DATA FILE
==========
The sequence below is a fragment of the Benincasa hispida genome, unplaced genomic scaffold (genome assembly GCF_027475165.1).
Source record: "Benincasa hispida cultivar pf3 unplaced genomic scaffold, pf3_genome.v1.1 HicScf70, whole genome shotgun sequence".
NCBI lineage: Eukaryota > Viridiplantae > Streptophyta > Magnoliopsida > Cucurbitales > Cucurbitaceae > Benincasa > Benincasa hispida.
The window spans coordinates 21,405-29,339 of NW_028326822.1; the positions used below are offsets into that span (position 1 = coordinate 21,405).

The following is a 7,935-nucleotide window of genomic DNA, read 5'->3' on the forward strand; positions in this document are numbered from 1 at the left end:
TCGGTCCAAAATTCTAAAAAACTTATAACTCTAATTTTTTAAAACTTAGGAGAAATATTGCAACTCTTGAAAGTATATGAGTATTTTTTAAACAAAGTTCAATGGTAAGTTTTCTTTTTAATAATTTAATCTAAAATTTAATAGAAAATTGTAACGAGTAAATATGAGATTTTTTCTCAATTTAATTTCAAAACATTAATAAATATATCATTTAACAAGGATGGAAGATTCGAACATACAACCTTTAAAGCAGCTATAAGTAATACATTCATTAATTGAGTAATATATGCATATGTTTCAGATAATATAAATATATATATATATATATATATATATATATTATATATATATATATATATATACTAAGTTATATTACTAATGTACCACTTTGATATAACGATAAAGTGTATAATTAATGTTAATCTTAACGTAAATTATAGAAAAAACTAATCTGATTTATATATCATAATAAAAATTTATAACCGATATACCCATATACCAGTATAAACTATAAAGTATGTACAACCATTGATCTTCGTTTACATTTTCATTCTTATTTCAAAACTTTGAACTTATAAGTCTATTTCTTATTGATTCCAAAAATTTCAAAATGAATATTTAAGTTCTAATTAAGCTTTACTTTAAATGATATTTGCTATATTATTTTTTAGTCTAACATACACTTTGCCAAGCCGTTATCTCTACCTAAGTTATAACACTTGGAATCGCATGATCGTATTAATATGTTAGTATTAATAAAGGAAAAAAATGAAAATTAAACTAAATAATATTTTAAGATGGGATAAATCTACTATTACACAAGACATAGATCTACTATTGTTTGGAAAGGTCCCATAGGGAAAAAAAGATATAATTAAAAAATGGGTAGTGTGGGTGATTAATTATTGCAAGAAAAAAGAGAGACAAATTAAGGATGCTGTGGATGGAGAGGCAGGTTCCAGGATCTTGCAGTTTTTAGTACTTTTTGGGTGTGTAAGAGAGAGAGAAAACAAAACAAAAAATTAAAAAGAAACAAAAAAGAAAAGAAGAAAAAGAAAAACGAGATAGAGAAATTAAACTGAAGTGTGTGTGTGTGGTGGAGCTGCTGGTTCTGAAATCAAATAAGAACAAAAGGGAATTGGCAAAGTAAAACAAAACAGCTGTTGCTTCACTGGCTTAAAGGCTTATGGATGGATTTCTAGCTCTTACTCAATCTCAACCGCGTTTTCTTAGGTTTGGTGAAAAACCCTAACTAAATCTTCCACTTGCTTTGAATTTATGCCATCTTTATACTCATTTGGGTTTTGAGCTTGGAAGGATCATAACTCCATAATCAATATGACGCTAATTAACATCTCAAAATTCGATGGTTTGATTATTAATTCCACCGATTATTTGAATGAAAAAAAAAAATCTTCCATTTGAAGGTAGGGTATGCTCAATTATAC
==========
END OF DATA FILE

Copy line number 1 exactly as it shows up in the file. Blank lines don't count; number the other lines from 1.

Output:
The sequence below is a fragment of the Benincasa hispida genome, unplaced genomic scaffold (genome assembly GCF_027475165.1).